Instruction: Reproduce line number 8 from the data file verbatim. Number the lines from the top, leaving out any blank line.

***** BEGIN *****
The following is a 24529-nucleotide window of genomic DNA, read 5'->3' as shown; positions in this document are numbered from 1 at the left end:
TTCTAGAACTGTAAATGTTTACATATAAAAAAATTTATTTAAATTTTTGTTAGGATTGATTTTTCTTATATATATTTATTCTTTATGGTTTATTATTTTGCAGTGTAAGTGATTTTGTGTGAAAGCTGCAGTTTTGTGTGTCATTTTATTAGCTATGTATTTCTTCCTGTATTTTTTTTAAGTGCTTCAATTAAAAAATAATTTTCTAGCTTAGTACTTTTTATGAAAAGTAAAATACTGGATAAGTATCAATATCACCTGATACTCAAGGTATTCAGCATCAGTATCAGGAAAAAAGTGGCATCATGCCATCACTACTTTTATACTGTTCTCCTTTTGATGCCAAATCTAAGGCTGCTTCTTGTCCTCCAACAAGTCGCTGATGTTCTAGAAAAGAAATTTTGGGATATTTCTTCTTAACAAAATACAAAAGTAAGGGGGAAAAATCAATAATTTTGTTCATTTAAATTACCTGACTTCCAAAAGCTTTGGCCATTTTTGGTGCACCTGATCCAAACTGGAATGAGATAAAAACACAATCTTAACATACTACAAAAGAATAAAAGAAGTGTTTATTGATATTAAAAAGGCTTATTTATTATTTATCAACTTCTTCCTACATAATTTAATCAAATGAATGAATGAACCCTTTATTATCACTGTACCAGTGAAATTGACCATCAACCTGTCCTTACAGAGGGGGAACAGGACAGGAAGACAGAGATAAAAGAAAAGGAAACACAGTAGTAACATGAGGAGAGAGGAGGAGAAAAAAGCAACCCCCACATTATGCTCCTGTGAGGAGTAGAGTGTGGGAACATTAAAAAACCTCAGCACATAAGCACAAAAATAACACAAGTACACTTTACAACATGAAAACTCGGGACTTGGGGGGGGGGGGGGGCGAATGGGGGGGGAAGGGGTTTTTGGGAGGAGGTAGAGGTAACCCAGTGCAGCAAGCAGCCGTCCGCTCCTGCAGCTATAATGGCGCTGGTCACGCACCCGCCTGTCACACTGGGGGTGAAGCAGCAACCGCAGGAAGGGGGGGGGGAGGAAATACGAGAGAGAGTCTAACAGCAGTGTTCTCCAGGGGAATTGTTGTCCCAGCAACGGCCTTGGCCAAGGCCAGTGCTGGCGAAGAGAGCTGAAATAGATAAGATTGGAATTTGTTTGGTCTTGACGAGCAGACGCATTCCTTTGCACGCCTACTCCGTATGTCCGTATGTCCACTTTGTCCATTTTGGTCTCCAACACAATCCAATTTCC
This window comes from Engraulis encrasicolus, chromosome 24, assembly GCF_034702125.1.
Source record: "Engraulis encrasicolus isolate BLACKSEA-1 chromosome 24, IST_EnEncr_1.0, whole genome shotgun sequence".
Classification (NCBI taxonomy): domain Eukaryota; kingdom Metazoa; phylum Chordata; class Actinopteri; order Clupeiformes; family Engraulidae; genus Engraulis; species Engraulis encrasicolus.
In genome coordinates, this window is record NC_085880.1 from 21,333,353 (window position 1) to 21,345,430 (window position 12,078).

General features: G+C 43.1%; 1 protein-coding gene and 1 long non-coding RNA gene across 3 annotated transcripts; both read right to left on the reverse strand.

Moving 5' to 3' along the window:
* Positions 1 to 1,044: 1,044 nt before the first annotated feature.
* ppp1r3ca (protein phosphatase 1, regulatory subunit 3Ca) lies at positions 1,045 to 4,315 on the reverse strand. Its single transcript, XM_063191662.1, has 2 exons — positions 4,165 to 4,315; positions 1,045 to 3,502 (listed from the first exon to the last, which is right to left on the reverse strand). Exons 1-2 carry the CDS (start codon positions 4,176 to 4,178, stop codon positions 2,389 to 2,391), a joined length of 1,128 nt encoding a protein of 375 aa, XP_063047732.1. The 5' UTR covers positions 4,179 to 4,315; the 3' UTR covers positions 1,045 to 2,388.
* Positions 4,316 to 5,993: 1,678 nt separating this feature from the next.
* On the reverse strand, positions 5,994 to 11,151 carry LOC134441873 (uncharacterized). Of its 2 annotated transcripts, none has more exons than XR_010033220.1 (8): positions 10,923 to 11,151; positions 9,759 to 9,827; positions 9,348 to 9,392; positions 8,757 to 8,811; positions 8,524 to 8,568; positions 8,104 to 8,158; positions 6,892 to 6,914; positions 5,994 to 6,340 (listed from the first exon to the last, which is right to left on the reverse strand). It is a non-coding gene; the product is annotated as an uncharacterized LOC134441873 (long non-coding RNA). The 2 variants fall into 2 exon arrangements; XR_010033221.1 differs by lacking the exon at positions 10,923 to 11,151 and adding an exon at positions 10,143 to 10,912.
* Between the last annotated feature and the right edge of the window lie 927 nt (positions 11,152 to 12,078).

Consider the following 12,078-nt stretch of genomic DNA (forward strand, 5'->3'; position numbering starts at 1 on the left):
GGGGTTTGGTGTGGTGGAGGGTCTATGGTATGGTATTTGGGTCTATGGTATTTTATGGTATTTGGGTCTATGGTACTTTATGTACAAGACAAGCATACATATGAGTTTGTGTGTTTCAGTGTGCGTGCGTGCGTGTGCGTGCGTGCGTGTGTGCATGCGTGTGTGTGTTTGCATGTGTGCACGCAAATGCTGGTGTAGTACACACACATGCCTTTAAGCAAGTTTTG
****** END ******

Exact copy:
Moving 5' to 3' along the window: